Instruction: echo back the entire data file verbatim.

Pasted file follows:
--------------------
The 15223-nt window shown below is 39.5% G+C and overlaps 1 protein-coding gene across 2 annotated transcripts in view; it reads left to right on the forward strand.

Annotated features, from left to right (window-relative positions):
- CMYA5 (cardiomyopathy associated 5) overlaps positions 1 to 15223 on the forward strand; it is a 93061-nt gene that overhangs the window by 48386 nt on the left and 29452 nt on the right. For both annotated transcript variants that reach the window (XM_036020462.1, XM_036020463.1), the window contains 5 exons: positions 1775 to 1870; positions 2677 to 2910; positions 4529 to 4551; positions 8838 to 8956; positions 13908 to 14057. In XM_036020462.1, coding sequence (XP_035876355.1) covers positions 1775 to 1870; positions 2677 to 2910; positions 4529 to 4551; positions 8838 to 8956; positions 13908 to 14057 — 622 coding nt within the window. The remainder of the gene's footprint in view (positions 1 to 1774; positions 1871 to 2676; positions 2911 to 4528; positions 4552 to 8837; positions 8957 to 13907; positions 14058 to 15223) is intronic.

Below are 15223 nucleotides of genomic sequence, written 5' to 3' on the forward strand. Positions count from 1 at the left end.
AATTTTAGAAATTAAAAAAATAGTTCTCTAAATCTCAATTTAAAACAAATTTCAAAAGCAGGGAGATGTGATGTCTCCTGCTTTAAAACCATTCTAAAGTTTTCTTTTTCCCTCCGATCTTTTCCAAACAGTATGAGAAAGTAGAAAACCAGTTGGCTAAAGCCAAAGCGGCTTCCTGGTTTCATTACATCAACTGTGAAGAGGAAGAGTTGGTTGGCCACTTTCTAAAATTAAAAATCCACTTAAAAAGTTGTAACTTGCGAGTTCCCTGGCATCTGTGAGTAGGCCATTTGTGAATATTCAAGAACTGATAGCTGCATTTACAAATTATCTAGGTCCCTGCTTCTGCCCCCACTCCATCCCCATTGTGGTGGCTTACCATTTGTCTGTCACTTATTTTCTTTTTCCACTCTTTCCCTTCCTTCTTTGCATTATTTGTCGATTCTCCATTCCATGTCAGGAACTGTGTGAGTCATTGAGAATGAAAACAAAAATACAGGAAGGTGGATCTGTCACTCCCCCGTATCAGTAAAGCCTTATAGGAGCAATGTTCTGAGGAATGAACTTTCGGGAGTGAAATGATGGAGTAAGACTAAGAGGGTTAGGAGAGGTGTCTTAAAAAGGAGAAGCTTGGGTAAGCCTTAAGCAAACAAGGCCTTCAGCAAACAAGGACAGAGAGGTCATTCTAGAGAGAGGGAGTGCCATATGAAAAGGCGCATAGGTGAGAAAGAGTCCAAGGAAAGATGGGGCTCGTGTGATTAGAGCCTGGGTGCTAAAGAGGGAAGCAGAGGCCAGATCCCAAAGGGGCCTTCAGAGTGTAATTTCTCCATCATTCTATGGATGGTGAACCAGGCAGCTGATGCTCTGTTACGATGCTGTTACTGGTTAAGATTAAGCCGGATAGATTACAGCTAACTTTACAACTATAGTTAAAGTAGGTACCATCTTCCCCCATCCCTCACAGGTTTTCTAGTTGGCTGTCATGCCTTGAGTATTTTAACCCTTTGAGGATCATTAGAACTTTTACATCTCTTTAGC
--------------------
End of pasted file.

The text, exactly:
The 15223-nt window shown below is 39.5% G+C and overlaps 1 protein-coding gene across 2 annotated transcripts in view; it reads left to right on the forward strand.

Annotated features, from left to right (window-relative positions):
- CMYA5 (cardiomyopathy associated 5) overlaps positions 1 to 15223 on the forward strand; it is a 93061-nt gene that overhangs the window by 48386 nt on the left and 29452 nt on the right. For both annotated transcript variants that reach the window (XM_036020462.1, XM_036020463.1), the window contains 5 exons: positions 1775 to 1870; positions 2677 to 2910; positions 4529 to 4551; positions 8838 to 8956; positions 13908 to 14057. In XM_036020462.1, coding sequence (XP_035876355.1) covers positions 1775 to 1870; positions 2677 to 2910; positions 4529 to 4551; positions 8838 to 8956; positions 13908 to 14057 — 622 coding nt within the window. The remainder of the gene's footprint in view (positions 1 to 1774; positions 1871 to 2676; positions 2911 to 4528; positions 4552 to 8837; positions 8957 to 13907; positions 14058 to 15223) is intronic.

Below are 15223 nucleotides of genomic sequence, written 5' to 3' on the forward strand. Positions count from 1 at the left end.
AATTTTAGAAATTAAAAAAATAGTTCTCTAAATCTCAATTTAAAACAAATTTCAAAAGCAGGGAGATGTGATGTCTCCTGCTTTAAAACCATTCTAAAGTTTTCTTTTTCCCTCCGATCTTTTCCAAACAGTATGAGAAAGTAGAAAACCAGTTGGCTAAAGCCAAAGCGGCTTCCTGGTTTCATTACATCAACTGTGAAGAGGAAGAGTTGGTTGGCCACTTTCTAAAATTAAAAATCCACTTAAAAAGTTGTAACTTGCGAGTTCCCTGGCATCTGTGAGTAGGCCATTTGTGAATATTCAAGAACTGATAGCTGCATTTACAAATTATCTAGGTCCCTGCTTCTGCCCCCACTCCATCCCCATTGTGGTGGCTTACCATTTGTCTGTCACTTATTTTCTTTTTCCACTCTTTCCCTTCCTTCTTTGCATTATTTGTCGATTCTCCATTCCATGTCAGGAACTGTGTGAGTCATTGAGAATGAAAACAAAAATACAGGAAGGTGGATCTGTCACTCCCCCGTATCAGTAAAGCCTTATAGGAGCAATGTTCTGAGGAATGAACTTTCGGGAGTGAAATGATGGAGTAAGACTAAGAGGGTTAGGAGAGGTGTCTTAAAAAGGAGAAGCTTGGGTAAGCCTTAAGCAAACAAGGCCTTCAGCAAACAAGGACAGAGAGGTCATTCTAGAGAGAGGGAGTGCCATATGAAAAGGCGCATAGGTGAGAAAGAGTCCAAGGAAAGATGGGGCTCGTGTGATTAGAGCCTGGGTGCTAAAGAGGGAAGCAGAGGCCAGATCCCAAAGGGGCCTTCAGAGTGTAATTTCTCCATCATTCTATGGATGGTGAACCAGGCAGCTGATGCTCTGTTACGATGCTGTTACTGGTTAAGATTAAGCCGGATAGATTACAGCTAACTTTACAACTATAGTTAAAGTAGGTACCATCTTCCCCCATCCCTCACAGGTTTTCTAGTTGGCTGTCATGCCTTGAGTATTTTAACCCTTTGAGGATCATTAGAACTTTTACATCTCTTTAGC